Whether you are buying a house or selling a house, you are most likely not focusing your thoughts on the home’s appraisal. When you’re about to buy a home, you’re thinking “Will I be able to fit all my kitchenware into these cabinets?” or “Which room should our home office be in?” When you are selling, you are thinking “I can’t wait to decorate my new space!” or you’re wondering how much you’ll be able to get for the home you’re selling. Although the home appraisal isn’t the most exciting part of buying or selling a home, it is an important part of the process. Its time to get educated!
A home appraisal is a process by which a professional “appraiser” visits a property to evaluate its size, function, condition, and quality. This helps to establish a property’s worth – its as-is market value. This is definitely an important figure to know when buying or selling your home so that you can see if you are receiving/offering a reasonable price. There are a few steps in the appraisal process.
In order to get an appraisal, a licensed independent professional appraiser has to be selected by the Appraisal Management Company (AMC). It is very important that the appraisal is done by a third party. By law, the appraiser can have no interest in the outcome of the appraisal.
Why are appraisals so important, you ask? No financial institution will lend a homebuyer money without an appraisal. The appraisal protects both the lender and the buyer so that they don’t purchase a highly overpriced home. Appraisals exist for a good reason because they keep the real estate market honest. It is like a system of checks and balances. The part that is stressful for all parties is that the appraisal is done after the buyer and seller have already negotiated a price, agreed on it, and signed the contracts. So… hopefully the appraisal comes in around the purchase price or there’s going to be somebody who feels like they got gipped.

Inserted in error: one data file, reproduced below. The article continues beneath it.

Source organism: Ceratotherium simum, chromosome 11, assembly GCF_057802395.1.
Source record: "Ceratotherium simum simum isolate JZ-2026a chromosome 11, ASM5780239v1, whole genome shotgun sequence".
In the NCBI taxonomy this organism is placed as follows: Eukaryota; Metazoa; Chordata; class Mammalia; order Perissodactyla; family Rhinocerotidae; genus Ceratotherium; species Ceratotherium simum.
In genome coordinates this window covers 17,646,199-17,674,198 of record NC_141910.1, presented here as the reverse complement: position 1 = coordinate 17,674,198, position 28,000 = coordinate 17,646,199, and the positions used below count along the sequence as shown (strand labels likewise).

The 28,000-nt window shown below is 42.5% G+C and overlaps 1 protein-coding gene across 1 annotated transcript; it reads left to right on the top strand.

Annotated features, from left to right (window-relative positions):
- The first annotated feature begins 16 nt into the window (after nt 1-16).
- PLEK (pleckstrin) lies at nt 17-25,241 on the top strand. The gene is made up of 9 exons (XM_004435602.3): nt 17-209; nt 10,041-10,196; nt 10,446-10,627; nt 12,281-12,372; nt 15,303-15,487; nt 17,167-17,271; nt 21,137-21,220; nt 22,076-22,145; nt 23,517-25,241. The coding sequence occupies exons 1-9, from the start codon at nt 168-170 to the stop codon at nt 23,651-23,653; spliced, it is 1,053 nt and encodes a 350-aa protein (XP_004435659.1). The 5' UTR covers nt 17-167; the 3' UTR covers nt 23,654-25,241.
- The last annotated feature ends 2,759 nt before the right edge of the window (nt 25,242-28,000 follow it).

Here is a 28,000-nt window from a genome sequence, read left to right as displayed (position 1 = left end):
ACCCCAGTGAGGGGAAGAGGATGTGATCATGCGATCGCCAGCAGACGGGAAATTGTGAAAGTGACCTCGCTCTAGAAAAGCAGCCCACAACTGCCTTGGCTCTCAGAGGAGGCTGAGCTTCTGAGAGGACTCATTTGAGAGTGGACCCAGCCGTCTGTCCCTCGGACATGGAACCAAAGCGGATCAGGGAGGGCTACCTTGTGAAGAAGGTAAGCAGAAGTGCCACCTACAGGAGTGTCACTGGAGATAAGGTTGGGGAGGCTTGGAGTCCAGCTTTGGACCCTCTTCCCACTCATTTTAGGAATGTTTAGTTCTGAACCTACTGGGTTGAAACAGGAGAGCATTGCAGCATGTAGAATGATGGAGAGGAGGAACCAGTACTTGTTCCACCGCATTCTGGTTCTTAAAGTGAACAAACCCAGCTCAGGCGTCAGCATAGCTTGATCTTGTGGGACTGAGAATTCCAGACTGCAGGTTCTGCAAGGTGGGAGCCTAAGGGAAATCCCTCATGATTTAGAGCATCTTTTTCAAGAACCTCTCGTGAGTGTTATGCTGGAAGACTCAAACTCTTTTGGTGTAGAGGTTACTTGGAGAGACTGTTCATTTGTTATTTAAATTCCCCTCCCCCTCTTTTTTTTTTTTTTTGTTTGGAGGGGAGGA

The seller will usually be the one to pay for the appraisal (which costs a few hundred dollars) because they are usually required to cover all the “closing costs”. The appraisal process can take between 1-2 weeks, so just beware of this possibly messing up your closing date. Don’t get an appraisal confused with a home inspection because they are two different things. The home inspector will usually come first to see if there are any major problems or repairs that need to be made on the property that would be a possible financial burden on the future buyer. These things would need to be disclosed to the buyer and might even need to be paid for by the seller. The appraisal comes after that and will determine the fair market value of the home!